Why You Want to Be Alone and Why That Matters
Even if you are alone by choice, the reasons for being alone are significant.
Posted December 12, 2019 | Reviewed by Matt Huston
Are you one of those people who likes spending time alone? If so, you probably already know that there are some people who will stigmatize you for it. They think you are alone because you are anxious around other people and just don’t have very positive relationships with humans. They assume you are lonely and depressed.
That’s been the prevailing storyline about spending time alone for far too long. More recently, scholars are increasingly recognizing and documenting the value of solitude. They believe that spending time alone can be good for creativity, self-insight, self-development, relaxation, and spirituality.
One of the most important determinants of whether time alone is a good experience or a fraught one is whether you choose to be alone. If you are spending time alone because that’s what you want, then that will probably be a psychologically healthy experience. If instead you are home alone feeling despondent because you really want to be with other people, that’s much more problematic.
As important as that distinction is, some scholars believe it is not enough. Even people who choose to be alone, they point out, can do so for different reasons. Some reasons for being alone are likely to be indicative of good psychological health, while others are more likely to spell trouble.
Different Reasons for Being Alone
The social scientists Virginia Thomas and Margarita Azmitia tested their predictions about the importance of different kinds of reasons for being alone in research that was published in the Journal of Adolescence in 2019. They created a short form of a scale measuring people’s motivation for solitude and administered it to 176 adolescents (high school students, average age of 16) and 258 young adults (college students, ages 18-25).
In the Motivation for Solitude Scale, participants begin with the prompt, “When I spend time alone, I do so because…” and then indicate the importance of each of 14 reasons. Items from the two categories of reasons were all mixed together when participants answered the survey. I’ve separated them so you can see the differences.
Examples of the positive (intrinsically motivated) reasons for spending time alone:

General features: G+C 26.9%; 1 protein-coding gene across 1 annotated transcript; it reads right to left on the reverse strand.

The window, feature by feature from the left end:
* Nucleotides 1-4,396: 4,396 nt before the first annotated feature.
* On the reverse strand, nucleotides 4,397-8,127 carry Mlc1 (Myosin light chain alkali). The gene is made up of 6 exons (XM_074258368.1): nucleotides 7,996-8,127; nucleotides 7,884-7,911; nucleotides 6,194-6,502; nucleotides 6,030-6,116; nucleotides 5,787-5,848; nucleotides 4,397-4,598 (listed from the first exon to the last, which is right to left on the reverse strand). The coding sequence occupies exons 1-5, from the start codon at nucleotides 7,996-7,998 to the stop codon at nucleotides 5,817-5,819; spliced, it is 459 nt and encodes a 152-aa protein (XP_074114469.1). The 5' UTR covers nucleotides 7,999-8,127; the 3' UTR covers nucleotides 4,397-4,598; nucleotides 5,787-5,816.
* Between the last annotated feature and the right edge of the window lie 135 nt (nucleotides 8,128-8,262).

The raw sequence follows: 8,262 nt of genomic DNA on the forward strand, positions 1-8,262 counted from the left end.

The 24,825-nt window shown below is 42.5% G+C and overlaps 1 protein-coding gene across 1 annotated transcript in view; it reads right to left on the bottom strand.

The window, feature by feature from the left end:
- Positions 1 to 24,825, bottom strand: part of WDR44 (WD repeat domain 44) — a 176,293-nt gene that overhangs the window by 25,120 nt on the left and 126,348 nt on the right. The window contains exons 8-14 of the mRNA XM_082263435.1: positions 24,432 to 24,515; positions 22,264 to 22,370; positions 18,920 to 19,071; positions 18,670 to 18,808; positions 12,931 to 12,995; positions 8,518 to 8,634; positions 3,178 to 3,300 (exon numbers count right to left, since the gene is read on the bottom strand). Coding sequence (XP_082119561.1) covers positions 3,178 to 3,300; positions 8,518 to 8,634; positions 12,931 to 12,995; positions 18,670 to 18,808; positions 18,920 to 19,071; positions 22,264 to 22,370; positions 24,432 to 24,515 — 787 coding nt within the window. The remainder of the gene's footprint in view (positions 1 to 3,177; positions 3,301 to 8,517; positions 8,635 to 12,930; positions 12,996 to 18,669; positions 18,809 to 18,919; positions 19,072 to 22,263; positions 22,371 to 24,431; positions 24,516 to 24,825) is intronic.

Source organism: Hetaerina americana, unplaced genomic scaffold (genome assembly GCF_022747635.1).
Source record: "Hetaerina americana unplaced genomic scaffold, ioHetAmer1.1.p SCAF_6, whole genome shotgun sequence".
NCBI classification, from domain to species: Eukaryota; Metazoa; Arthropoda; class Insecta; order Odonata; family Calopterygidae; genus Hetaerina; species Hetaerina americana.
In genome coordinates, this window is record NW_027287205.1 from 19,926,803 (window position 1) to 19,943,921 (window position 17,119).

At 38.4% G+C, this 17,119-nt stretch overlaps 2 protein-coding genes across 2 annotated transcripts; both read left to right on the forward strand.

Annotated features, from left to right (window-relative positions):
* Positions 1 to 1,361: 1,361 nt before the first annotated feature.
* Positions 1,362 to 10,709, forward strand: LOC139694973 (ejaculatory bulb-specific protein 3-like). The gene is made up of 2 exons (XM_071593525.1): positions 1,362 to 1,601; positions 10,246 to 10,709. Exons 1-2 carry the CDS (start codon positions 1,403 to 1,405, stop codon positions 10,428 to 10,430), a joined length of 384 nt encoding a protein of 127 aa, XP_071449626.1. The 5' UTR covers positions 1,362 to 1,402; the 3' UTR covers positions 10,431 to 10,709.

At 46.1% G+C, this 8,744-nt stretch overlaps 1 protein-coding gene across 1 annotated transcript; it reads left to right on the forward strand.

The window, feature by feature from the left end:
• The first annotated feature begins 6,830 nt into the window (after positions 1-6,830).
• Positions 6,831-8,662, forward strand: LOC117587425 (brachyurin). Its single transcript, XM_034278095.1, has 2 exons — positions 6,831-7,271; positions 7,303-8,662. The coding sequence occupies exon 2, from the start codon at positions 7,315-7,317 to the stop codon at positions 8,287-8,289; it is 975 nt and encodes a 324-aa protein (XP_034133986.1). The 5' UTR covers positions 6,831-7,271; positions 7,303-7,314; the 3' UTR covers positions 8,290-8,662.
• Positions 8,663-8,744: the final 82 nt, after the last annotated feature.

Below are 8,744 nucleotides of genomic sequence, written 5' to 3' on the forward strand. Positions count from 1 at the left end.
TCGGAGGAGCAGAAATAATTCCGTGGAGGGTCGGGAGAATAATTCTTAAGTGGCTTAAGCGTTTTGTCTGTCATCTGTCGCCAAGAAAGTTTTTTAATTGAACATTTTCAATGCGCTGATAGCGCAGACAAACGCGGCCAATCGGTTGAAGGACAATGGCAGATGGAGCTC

- I enjoy the quiet.
- I can engage in activities that really interest me.
- I value the privacy.
- It helps me stay in touch with my feelings.
- Being alone helps me get in touch with my spirituality.
Examples of the negative (extrinsically motivated) reasons for spending time alone:
- I feel anxious when I’m with others.
- I don’t feel liked when I’m with others.
- I can’t be myself around others.
- I regret things I say or do when I’m with others.
To see whether the negative reasons for being alone really were associated with painful experiences or perceived inadequacies, the researchers included relevant measures such as:
- Loneliness (e.g., “I feel left out.”)
- Depression (e.g., In the past week, “I felt that I could not shake off the blues even with help from my family or friends.”)
- Social anxiety (e.g., experiencing fear or anxiety while “talking with people you don’t know very well.”)
Measures of positive experiences were included, too. The survey administered to the young adults included all of the following measures; the adolescents answered only some of them.
- Personal growth (e.g., “I have a sense that I have developed a lot as a person over time.”)
- Self-acceptance (e.g., “I like most aspects of my personality.”)
- Positive relationships with others (e.g., “Most people see me as loving and affectionate.”)
- Identity (e.g., “I’ve got a clear idea of what I want to be.”)
- Autonomy (e.g., “Being happy with myself is more important to me than having others approve of me.”)
- Mastery (e.g., “I am quite good at managing the many responsibilities of my daily life.”)
- Purpose (e.g., “I enjoy making plans for the future and working to make them a reality.”)
As the researchers had predicted, the results were very different for the people who spent time alone for positive reasons compared to those who did so for negative reasons.